4. Don’t forget to add your contact info

While this tip might sound a little like ‘duh!’ – it’s often neglected.

Get all your contact details and a recent professional headshot, and create a PDF (give Canva a try, it’s a free online tool for graphic design). Basic contact info usually includes: full name, email, social media handles, and website, if you have one.

You can add this PDF at the very end of your dance reel. This will make casting team’s job so much easier. They will able to contact you immediately, without digging up your CV.

Female street dancer dancing in the street. Outdoor dance photoshoot in Birmingham city centre, dance photography U.K.
Dancer: Megan Ingram

5. Editing

Keep you dance reel simple and short, somewhere between 1-3 minutes long. As I mentioned earlier, a reel is fast-paced, so cut each of your clips to 10 seconds-long or shorter. This way you will be able to showcase as many dance styles as possible and keep a viewer’s attention.

As much as you’d like to add drama to your reel with special effects and transitions, stay clear from these. Believe me, simple cuts between the clips nicely synced to the music will look more professional than crazy camera shakes and glitch effects.

There are some free desktop video editing softwares available, such as iMovie. It’s very easy to use, and has everything you need to create a dance reel.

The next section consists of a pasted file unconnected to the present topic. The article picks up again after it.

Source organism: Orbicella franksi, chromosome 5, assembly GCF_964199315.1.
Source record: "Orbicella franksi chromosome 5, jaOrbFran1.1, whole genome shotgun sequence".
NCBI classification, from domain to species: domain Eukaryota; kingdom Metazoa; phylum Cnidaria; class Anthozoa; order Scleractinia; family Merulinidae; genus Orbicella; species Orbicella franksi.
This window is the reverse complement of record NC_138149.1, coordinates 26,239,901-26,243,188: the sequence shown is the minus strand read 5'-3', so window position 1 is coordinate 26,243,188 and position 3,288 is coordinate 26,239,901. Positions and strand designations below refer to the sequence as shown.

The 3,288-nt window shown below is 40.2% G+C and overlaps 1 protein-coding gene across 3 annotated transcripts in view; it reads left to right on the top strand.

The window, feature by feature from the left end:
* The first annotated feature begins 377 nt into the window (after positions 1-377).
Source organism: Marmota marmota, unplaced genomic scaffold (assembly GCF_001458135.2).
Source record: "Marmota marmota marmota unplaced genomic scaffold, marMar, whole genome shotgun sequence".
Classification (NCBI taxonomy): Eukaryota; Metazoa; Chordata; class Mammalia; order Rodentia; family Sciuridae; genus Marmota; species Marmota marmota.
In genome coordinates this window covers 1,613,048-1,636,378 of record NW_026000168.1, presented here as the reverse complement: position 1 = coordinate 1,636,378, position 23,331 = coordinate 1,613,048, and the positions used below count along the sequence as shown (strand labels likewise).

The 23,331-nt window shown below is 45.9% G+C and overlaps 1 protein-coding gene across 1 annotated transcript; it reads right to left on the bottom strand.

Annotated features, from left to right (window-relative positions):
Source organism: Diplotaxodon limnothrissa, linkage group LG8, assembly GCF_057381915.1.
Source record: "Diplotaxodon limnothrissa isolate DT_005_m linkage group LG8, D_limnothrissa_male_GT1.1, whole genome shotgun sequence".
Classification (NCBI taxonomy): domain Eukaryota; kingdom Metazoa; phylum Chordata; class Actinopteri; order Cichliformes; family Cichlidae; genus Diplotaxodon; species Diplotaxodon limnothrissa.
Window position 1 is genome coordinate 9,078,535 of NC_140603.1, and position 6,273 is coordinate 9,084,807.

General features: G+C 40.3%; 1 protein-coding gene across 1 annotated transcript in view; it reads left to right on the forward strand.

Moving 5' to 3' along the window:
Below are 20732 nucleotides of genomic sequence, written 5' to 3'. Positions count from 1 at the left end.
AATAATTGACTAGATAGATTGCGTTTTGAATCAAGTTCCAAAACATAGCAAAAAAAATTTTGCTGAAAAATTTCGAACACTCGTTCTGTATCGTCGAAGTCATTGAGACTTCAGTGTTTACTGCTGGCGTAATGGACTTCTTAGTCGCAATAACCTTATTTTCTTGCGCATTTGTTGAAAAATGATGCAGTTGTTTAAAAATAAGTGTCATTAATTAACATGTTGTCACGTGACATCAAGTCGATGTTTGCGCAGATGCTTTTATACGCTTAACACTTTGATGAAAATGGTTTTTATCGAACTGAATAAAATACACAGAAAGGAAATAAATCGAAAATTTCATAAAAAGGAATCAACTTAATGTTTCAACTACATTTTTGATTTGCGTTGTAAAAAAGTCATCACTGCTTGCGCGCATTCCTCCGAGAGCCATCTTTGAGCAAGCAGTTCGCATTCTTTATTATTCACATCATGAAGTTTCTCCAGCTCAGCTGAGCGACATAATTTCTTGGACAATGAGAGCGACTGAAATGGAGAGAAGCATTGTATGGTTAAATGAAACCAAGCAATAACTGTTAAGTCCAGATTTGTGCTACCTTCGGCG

If you don’t have ANY experience with video editing, do not despair. All video editing softwares have a similar concept. There’s a video timeline, you drag your video clips to the timeline, cut them into smaller segments you wish to use, and add transition. The process is very straight forward and anyone can do it.

Make any changes and tweaks to your dance reel until you see yourself how you want to be seen. Just like your dance portfolio, your dance reel will be a work in progress. Don’t worry if you’d like to make changes after one audition or two. Add to it, swap older clips with more up-to-date ones until you’re happy with your reel. It’s your representation, so it’s in your hands to make it the best it can be.

I hope this post was helpful! Please let me know if you have any further questions on how to make a dance reel, or need a video editor, I will be delighted to help!